Fri 01 Sep 2017
New STPCD, tribunal fees, absence insurance, lessons from the Trojan Horse hearings, bereavement leave and the new National Education Union.
The Government has published the School Teachers’ Pay Review Body’s 27th Report on the teachers’ pay award for 2017-18. The changes primarily show the changes to pay based on:
- A 2% uplift to the minimum and maximum of the main pay range (MPR);
- A 1% uplift to the minima and maxima of the upper pay range (UPR), the unqualified teacher pay range and the leading practitioner pay range;
- A 1% uplift to the minima and maxima of the leadership group pay range and all head teacher group pay ranges; and,
- A 1% uplift to the minima and maxima of the Teaching and Learning Responsibility (TLR) and Special Educational Needs (SEN) allowance ranges.
The other changes relate salary sacrifice, and the removal of Chartered London Teacher status.
The key issue is the recommendation to increase the minimum and maximum of the main range by 2%, while the recommendation for all other ranges in to increase then by 1%. Most schools have adopted the M1 – M6 scale for the Main Pay Range. This will mean that whilst the value of M1 will automatically rise by 2% there will need to be a policy decision by each employer whether to raise the values of M2-M6 by 2% or whether to create a new M7 point. This last issue was previously encountered in 2015 when the Main Pay Range maximum was raised by 2% - some Schools increased M6 by 2%, some increased M6 by 1% and some created M6a with a 1% rise and M6b at the 2% rise. Governors and Trustees will need to review their Teacher Pay Policy in September and October 2017 in light of the budgetary position.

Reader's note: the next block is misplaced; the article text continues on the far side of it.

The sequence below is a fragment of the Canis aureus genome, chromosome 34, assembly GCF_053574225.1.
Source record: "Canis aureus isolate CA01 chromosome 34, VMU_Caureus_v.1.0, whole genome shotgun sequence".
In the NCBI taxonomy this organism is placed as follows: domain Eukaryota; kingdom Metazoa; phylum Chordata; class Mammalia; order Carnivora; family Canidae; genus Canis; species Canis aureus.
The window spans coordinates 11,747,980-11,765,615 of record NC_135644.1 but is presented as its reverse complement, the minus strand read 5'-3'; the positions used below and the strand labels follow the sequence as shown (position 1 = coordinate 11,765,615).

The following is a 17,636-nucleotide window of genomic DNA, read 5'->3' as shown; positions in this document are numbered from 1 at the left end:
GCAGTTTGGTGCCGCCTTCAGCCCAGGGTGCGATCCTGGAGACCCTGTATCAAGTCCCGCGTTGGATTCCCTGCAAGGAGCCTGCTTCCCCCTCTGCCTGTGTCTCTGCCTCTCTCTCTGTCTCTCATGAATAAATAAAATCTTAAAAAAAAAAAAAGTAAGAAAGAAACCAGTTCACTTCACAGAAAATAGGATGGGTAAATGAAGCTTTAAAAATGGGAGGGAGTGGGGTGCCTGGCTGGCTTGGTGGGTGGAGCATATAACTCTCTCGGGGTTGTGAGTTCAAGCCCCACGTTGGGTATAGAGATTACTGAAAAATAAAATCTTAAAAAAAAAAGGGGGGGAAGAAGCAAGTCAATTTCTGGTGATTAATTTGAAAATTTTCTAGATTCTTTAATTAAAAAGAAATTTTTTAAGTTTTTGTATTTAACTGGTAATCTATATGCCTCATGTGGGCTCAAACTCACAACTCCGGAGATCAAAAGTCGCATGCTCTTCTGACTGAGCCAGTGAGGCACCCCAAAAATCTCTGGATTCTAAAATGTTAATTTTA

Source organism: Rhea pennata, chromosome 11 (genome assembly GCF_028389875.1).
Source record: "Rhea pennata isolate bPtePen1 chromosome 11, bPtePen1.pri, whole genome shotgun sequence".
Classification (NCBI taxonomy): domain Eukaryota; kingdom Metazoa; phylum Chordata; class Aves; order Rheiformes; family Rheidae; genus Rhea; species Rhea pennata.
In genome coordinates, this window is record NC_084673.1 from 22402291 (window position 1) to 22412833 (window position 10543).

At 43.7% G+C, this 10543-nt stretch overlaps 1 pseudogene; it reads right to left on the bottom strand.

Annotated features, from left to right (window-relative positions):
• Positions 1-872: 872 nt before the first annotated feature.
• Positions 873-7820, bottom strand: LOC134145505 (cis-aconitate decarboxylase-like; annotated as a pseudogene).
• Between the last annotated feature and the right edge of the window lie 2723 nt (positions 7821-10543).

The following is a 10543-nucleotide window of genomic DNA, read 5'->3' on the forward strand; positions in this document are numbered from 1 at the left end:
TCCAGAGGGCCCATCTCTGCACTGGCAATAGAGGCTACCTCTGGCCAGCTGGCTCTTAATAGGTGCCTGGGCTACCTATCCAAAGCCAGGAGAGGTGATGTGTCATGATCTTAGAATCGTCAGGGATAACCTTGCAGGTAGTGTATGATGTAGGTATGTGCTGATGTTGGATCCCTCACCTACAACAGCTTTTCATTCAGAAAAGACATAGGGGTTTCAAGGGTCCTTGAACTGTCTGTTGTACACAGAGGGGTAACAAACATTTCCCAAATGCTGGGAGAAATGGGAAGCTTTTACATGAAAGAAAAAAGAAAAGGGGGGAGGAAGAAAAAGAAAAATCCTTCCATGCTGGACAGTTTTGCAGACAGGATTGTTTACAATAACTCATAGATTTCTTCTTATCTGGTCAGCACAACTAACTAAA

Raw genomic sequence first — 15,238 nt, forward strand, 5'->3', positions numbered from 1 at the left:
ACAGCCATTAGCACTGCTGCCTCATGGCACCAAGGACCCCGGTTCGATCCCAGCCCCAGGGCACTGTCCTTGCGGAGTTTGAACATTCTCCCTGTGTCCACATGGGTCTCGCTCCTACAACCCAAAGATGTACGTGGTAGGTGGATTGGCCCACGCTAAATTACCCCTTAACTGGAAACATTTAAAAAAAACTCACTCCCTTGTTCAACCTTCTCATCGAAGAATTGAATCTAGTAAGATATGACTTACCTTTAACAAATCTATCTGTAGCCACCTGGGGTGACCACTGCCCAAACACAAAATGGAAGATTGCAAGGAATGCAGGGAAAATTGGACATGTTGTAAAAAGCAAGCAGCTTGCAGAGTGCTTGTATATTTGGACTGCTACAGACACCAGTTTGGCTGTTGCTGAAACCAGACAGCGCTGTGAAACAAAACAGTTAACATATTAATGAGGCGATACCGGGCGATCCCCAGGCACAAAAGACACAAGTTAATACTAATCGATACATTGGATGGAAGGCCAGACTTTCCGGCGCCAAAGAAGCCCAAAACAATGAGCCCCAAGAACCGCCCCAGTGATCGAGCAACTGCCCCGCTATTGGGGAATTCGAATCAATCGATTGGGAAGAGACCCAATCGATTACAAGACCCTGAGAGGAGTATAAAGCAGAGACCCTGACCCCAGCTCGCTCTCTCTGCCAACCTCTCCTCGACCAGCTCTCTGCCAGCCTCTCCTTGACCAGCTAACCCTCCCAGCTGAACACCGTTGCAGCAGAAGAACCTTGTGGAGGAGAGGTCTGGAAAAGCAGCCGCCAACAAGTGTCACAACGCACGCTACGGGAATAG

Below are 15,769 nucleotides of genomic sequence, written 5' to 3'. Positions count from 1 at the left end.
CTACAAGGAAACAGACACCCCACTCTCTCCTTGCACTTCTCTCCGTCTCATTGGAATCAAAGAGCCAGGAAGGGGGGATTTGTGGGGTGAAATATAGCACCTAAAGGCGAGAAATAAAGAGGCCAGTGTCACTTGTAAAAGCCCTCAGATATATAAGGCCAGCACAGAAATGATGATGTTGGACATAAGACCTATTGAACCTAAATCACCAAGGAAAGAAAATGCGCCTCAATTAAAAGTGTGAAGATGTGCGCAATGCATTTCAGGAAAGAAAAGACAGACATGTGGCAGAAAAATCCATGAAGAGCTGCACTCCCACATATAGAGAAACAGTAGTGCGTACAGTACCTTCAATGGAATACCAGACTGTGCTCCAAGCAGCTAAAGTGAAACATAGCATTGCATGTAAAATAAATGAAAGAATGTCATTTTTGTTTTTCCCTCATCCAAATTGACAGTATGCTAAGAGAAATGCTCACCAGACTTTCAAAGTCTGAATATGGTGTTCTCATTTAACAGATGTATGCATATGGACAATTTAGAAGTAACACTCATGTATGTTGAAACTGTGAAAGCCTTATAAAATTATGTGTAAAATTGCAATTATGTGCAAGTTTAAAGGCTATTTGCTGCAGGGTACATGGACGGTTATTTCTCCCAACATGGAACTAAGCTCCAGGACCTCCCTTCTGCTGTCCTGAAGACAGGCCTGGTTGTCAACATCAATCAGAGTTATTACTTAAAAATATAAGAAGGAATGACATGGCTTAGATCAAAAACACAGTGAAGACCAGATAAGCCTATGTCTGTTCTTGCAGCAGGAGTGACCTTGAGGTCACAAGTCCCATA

In line with the recommendations from the report the DfE has now issued the new 2017 School Teachers’ Pay and Conditions Document (STPCD).
In a decision described by commentators as the most significant employment law judgement in a generation, the Supreme Court has held that the employment tribunal fee regime is unlawful.
The Supreme Court’s decision was that the fees prevented access to justice, for two reasons – firstly because they could not be reasonably afforded by households on low to middle incomes, and secondly because in some circumstances they rendered it futile or irrational to bring a claim (in that the fee outweighed the potential value of the claim). The Court was at pains to point out that access to justice is a constitutional right, and that the just resolution of employment disputes benefits not just the parties to that dispute, but the population at large.